An officer at Lindholme immigration removal centre near Doncaster has been sacked over allegations of racism.
The removal centre is part of the Lindholme Prison complex
He regularly referred to North African detainees as "donkeys" and made animal sounds, a report by the Home Office's Border & Immigration Agency says.
When asked about the claims, the deputy centre manager said racist behaviour would not be tolerated and the officer had recently been dismissed.
Detainees felt racist attitudes were common among officers at the centre.
An audit of immigration removal centres was commissioned after an inquiry by Prisons and Probation Ombudsman Stephen Shaw into the 2005 BBC programme Detention Undercover that made allegations of racism by staff towards detainees.
Visits to the immigration removals centres were conducted by Focus Consultancy between 30 January and 9 March 2007.
The Borders & Immigration Agency said its findings "did not support serious allegations of racism or mistreatment of detainees but highlighted areas for improvement with regards to race relations".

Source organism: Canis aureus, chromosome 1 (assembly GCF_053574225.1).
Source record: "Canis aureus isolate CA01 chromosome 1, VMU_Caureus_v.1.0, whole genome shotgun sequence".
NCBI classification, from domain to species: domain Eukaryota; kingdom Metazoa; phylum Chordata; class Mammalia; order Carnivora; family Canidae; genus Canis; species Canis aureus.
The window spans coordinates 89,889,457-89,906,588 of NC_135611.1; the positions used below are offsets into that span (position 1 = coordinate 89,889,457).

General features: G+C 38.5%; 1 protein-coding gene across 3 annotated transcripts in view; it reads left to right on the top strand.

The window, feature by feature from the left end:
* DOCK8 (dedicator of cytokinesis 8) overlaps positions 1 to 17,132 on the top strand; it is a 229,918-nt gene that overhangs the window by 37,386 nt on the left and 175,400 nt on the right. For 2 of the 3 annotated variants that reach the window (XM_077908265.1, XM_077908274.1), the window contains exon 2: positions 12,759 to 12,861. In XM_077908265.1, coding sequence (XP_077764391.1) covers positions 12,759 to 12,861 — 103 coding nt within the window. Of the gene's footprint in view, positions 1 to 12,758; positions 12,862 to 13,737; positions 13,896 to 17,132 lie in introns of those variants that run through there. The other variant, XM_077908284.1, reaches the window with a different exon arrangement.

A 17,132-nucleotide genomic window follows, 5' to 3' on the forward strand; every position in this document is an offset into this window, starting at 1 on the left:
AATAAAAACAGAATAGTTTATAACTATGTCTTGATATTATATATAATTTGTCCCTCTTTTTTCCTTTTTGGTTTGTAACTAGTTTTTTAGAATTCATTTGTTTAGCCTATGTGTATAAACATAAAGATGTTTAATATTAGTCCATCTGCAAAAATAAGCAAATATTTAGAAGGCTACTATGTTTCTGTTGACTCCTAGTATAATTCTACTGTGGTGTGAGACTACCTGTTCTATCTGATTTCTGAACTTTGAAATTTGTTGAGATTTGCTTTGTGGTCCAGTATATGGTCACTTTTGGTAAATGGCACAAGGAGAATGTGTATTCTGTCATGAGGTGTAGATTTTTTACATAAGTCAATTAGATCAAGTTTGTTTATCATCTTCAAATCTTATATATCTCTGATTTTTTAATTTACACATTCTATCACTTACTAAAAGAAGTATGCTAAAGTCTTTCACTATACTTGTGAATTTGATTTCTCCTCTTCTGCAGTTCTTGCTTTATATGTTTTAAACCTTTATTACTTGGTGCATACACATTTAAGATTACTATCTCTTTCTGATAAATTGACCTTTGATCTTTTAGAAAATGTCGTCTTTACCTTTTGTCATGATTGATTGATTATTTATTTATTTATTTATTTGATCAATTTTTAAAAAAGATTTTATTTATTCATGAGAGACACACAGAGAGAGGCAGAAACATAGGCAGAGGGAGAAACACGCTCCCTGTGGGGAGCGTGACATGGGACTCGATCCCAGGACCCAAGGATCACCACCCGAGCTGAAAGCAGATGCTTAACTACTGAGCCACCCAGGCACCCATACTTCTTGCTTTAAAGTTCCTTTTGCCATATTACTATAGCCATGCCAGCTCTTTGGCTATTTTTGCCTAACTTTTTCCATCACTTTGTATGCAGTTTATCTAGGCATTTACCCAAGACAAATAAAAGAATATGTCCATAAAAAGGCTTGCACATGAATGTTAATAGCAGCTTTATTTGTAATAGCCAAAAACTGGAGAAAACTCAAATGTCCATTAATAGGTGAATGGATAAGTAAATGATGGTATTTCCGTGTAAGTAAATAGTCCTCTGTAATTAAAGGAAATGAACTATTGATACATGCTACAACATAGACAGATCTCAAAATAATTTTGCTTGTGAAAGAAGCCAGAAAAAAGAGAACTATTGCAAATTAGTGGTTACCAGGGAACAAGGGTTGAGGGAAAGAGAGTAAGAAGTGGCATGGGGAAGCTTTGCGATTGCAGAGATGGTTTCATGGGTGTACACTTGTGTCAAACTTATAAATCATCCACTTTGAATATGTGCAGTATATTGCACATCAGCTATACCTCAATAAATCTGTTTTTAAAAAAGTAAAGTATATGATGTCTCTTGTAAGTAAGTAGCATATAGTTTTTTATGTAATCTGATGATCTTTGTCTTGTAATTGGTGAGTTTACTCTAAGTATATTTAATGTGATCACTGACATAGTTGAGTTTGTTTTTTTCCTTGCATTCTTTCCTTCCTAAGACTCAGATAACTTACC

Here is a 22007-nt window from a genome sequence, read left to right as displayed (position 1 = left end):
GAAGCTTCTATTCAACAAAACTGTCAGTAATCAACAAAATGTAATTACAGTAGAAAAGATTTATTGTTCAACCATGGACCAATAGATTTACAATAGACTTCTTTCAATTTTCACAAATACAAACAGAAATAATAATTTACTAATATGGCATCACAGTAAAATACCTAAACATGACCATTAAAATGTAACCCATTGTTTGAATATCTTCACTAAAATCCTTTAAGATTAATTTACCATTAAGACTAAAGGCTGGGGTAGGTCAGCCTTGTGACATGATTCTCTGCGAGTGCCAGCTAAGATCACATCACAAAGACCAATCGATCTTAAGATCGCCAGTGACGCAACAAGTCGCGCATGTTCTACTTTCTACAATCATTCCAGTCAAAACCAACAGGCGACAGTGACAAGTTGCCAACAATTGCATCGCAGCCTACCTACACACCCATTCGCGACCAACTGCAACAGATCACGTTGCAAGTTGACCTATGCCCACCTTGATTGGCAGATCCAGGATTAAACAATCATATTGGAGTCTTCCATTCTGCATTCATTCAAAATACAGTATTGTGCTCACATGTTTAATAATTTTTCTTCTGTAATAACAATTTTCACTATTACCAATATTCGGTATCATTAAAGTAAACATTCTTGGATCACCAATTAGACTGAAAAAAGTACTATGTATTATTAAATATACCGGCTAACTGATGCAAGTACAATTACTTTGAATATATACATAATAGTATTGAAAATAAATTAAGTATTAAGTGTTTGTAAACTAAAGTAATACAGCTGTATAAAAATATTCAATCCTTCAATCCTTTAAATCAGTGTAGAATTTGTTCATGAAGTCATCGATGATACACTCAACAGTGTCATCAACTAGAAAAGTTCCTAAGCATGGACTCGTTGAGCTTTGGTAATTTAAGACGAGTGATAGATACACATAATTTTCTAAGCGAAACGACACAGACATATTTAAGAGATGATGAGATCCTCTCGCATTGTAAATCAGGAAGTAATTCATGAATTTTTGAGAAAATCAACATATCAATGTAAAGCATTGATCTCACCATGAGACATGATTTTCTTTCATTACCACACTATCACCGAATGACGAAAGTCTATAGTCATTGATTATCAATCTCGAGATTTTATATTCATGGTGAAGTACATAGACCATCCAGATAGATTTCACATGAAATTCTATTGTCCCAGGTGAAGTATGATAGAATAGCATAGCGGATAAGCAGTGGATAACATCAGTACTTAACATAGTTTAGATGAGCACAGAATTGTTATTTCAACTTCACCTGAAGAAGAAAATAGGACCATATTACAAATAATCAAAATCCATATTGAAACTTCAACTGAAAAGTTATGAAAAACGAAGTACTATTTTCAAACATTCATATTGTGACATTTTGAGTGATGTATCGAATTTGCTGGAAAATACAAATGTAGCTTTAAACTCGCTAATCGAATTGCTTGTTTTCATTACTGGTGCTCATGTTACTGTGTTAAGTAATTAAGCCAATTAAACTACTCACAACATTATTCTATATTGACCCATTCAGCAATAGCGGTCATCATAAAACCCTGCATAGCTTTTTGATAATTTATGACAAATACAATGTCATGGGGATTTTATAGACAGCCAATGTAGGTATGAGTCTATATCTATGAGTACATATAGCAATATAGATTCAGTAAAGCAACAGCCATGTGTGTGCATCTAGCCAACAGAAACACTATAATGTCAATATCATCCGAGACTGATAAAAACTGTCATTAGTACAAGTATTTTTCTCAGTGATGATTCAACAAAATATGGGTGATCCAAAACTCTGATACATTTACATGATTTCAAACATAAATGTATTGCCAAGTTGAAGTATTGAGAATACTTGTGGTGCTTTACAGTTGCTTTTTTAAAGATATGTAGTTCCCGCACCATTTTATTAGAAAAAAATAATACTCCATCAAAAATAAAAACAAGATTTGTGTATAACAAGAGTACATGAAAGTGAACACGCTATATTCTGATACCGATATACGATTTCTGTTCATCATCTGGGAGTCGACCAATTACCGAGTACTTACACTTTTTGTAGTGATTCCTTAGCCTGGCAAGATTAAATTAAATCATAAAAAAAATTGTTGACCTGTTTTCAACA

The agency's chief executive, Lin Homer, said: "Removing people from the UK, where they have no legal right to be here, is about fairness and enforcing the rules.
"However it is important to treat those being detained with courtesy and dignity, and to effect their removal in the same spirit.
"The Border and Immigration Agency takes any allegation of abuse or misconduct very seriously which is why we commissioned this report."
More training needed
The report into Lindholme said: "The relationship between staff and detainees is good. Very few detainees reported any negativity in their day-to-day interactions with staff.
"However, many detainees commented on a named member of staff, whose behaviour towards them was racist.
"The staff member in question regularly referred to detainees as 'Algerian, Moroccan or Egyptian donkey', accompanied by full animal sounds, depending on their country of origin.
"Other statements made by the same officer were 'Donkeys, go back to your country' and 'Keep the crime in your country'.
"The detainees interviewed felt that this attitude was common amongst officers, but only one particular officer vocalised his views."
It said that although all staff received race relations training, the centre manager must develop a programme for the additional training.